Burdett was re-elected for Westminster in 1812 and again in 1818, his colleagues being successively Lord Cochrane and Sir Samuel Romilly. In 1819 George Lamb took Romilly's seat, and in 1820 it was filled by Hobhouse, who shared the representation with Burdett until after the passing of the Reform Bill. During this long period Burdett steadily maintained the principles upon which he had entered public life. His motion for a committee on the parliamentary representation, in 1817, although unsuccessful, moved the question a great step forward. In 1820, by a too warm animadversion upon the conduct of the authorities, consequent upon the Peterloo affair, he exposed himself to a government prosecution at the Leicester assizes, which resulted in a conviction, and he was accordingly sentenced to a fine of 2,000l. and imprisonment for three months. In May 1828 the House of Commons carried by a small majority Burdett's resolution affirming the expediency of considering the state of the laws affecting the Roman catholics. When the Reform Bill was at last carried, Burdett sat down as one satisfied with what had been done. The conservative reaction of 1835 found him in conflict with a large section of his constituency, and early in 1837, in deference to their clamour, he resigned his seat, but was immediately re-elected. At the general election, however, which followed the queen's accession, he threw his influence to the side of the conservatives of the day. He represented North Wiltshire thenceforth until his death, on 23 Jan. 1844.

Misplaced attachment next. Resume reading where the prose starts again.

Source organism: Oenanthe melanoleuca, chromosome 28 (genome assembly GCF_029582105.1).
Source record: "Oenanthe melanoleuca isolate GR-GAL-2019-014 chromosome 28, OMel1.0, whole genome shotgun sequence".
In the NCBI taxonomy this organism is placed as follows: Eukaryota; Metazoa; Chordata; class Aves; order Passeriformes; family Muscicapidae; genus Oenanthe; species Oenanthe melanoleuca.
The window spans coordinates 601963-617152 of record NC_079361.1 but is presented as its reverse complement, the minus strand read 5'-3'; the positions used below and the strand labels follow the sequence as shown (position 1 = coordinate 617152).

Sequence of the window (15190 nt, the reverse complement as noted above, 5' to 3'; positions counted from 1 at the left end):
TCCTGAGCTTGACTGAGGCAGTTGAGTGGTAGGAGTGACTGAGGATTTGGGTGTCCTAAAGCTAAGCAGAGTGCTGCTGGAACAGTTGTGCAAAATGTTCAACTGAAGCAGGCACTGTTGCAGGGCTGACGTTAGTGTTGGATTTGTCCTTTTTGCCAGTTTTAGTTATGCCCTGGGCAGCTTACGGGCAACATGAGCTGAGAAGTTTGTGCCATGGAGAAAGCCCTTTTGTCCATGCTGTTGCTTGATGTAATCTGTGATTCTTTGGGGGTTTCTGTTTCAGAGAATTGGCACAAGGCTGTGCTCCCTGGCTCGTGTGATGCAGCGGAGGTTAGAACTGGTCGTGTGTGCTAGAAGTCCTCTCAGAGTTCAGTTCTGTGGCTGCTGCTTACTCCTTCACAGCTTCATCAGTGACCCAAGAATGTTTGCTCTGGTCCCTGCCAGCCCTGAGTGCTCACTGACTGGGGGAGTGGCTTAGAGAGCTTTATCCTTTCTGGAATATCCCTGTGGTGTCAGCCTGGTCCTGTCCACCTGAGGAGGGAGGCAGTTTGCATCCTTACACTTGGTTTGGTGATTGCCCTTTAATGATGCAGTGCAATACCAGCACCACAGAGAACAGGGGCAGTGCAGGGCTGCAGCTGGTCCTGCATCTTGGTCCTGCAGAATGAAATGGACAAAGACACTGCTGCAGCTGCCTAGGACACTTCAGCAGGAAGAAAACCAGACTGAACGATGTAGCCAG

To Burdett is confessedly due the merit of having made public speech again possible in England. He endured personal sacrifices for his opinions. He was not even what would be called a party man, and there were in some sections of aristocratic society persons who kept carefully aloof from him. His dislike of O'Connell's political principles had something to do with his later stand on the side of toryism. He was not a close attendant of the parliamentary sittings, but it was understood among his constituents that he hardly cared for a seat except as connected with matters of reform.